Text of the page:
That was nice of McDonald's (NYSE:MCD) CEO Donald Thompson to take one for the team. After the burger chain posted one of its worst years financially in decades, the executive tendered his resignation effective March 1. A magnanimous gesture, to be sure, but completely unnecessary. Despite the initial positive reaction from Wall Street on McDonald's shares, smart investors would be wise to still sit out any celebration.
McDonald's problems weren't necessarily Thompson's doing, and his exit by itself doesn't fix them. The burger joint was making a lot of changes to correct its course, and the resignation creates an air of uncertainty about whether those policies will continue. Waiting for the dust to settle is the prudent option.
The horrible, no good, very bad year
In its earnings release last Friday, McDonald's reported a 2% drop in sales in 2014 led by a 1% decline in same-restaurant sales. It marked the fifth consecutive quarter of negative U.S. comps, and the year was the first time in the last 30 years that U.S. sales had not grown from one year to the next. Earnings were also down 15%, and McDonald's issued guidance suggesting the first half of 2015 wasn't going to be pretty either.
Because Thompson was at the helm during this period of poor performance, he does need to shoulder the responsibility; but it doesn't mean he needed to fall on his sword because of it.
Curiously, the implosion in comparable U.S. sales coincided almost perfectly with Thompson's appointment to the position of president and CEO in July 2012. But industry watchers could also blame the rise of the fast-casual dining concept -- a trend that has threatened the entire restaurant industry -- for McDonald's sluggish performance.
And perhaps McDonald's problems didn't come from Chipotle Mexican Grill (NYSE:CMG), as is often suggested, but stemmed from the rise of so-called "better burger" chains and greater innovation on the part of traditional competitors like Wendy's (NASDAQ:WEN) and Burger King (UNKNOWN:BKW.DL).
Beyond the circle of influence
Moreover, forces beyond Thompson's control set the restaurant's global operations, which account for almost 70% of total revenues, on a slow, steady decline long before he assumed the helm.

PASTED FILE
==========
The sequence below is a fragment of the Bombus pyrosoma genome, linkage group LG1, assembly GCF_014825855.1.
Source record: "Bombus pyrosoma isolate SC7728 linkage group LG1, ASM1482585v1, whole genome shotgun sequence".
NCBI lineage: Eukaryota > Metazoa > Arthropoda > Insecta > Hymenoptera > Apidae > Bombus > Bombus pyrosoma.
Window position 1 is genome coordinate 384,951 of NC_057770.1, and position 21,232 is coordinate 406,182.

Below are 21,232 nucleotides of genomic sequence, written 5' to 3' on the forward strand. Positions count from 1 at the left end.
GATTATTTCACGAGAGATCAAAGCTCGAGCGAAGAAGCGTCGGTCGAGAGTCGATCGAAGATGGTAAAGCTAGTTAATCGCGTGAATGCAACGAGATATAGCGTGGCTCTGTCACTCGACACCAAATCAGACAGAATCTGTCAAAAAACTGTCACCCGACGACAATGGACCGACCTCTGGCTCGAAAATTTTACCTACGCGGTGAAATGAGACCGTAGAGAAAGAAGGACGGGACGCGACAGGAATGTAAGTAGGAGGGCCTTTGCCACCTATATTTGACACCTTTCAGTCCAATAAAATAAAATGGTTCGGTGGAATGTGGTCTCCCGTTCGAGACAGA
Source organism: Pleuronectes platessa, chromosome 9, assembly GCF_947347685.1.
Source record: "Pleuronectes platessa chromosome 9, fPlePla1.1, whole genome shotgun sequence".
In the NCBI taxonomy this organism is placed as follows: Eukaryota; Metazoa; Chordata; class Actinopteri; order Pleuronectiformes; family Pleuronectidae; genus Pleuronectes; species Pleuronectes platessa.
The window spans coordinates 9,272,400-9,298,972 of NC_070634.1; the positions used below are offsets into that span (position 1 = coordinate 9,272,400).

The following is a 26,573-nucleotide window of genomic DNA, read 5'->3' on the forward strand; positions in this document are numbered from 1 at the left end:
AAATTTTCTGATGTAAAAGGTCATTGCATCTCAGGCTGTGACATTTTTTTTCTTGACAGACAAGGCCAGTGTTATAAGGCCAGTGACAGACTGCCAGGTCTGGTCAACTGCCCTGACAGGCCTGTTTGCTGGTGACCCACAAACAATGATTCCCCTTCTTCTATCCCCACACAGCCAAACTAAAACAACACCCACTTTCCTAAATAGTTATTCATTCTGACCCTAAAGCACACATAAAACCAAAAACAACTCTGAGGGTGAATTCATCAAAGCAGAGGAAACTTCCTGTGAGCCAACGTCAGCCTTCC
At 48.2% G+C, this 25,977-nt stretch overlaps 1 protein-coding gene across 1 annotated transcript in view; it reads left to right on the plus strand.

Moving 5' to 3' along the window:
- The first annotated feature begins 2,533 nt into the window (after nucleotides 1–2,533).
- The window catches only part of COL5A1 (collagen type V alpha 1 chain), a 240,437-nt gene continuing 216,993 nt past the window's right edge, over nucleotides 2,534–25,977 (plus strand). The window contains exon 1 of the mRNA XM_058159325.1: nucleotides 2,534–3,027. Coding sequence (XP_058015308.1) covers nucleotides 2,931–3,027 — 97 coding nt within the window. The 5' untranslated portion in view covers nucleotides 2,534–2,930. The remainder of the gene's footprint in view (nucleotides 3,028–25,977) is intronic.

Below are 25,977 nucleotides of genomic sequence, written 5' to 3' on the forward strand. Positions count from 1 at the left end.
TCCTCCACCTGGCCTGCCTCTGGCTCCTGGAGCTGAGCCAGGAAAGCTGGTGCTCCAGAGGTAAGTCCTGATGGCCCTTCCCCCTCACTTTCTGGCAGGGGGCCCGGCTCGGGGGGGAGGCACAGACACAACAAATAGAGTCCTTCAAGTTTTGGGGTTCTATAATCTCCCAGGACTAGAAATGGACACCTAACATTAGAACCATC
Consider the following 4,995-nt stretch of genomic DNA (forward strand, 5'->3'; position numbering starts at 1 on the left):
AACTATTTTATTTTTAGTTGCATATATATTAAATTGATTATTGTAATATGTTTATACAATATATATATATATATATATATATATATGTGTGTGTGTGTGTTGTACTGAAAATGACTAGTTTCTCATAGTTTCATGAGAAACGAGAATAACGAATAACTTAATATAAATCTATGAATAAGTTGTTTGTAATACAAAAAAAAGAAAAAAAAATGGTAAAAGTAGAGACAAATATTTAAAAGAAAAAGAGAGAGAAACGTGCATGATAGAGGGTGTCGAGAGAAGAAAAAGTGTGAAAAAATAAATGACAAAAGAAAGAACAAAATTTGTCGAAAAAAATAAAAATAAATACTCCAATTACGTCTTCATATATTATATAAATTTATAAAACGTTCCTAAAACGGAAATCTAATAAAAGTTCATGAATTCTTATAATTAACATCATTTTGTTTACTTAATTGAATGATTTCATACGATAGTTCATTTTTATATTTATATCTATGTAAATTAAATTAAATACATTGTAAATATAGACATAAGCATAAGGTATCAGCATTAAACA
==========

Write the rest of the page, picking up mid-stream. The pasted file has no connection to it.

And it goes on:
For example, McDonald's Asian operations have suffered from outbreaks of avian flu and food-quality issues during the past several years, which battered sales. A Chinese meat supplier to its biggest Japanese franchisee was found to be using tainted meat last summer, causing the business to post its first loss in 11 years. And before that, the earthquake and tsunami that shook Japan in 2011 set back McDonald's operations.
A new direction
But change is afoot at the burger chain. Under Thompson's direction, McDonald's began simplifying its menus and giving local franchisees more autonomy to take into account local tastes. The restaurant also started offering greater personalization when ordering burgers and sandwiches, and rolled out new mobile payment and ordering options.
Additionally, McDonald's is courageously -- and perhaps foolishly -- engaging customers in a social media "dialogue" about its food. Previous attempts at social media campaigns, however, have gone horribly awry.
But now that McDonald's has committed to changing its course of action, the CEO's upcoming departure begs one important question: Will these initiatives continue beyond his tenure?
Hiring from within
Just as concerning for investors may be who McDonald's has announced will replace Thompson as president and CEO. Not that chief brand officer Steve Easterbrook isn't a capable executive and experienced -- he's been with McDonald's for more than 20 years -- but the company's practice of hiring from within could pose a problem of myopia. McDonald's operations have clearly broken down, and what might be needed more than anything else is a new set of eyes and some fresh thinking.
Before announcing Thompson's departure, McDonald's stock was down 2% during the last 12 months, and essentially unchanged from when he took over. The markets may have been reacting under the impression that the burger chain needed even more change, but the uncertainty surrounding Thompson's departure doesn't bode well for investors either.
Current investors can at least sit back and enjoy a dividend that yields 3.8%, but new investors ought to stay on the sidelines until the dust settles to see whether McDonald's stays the course or creates new upheaval. Just because the CEO is on the way out doesn't mean investors have to rush in to fill the void.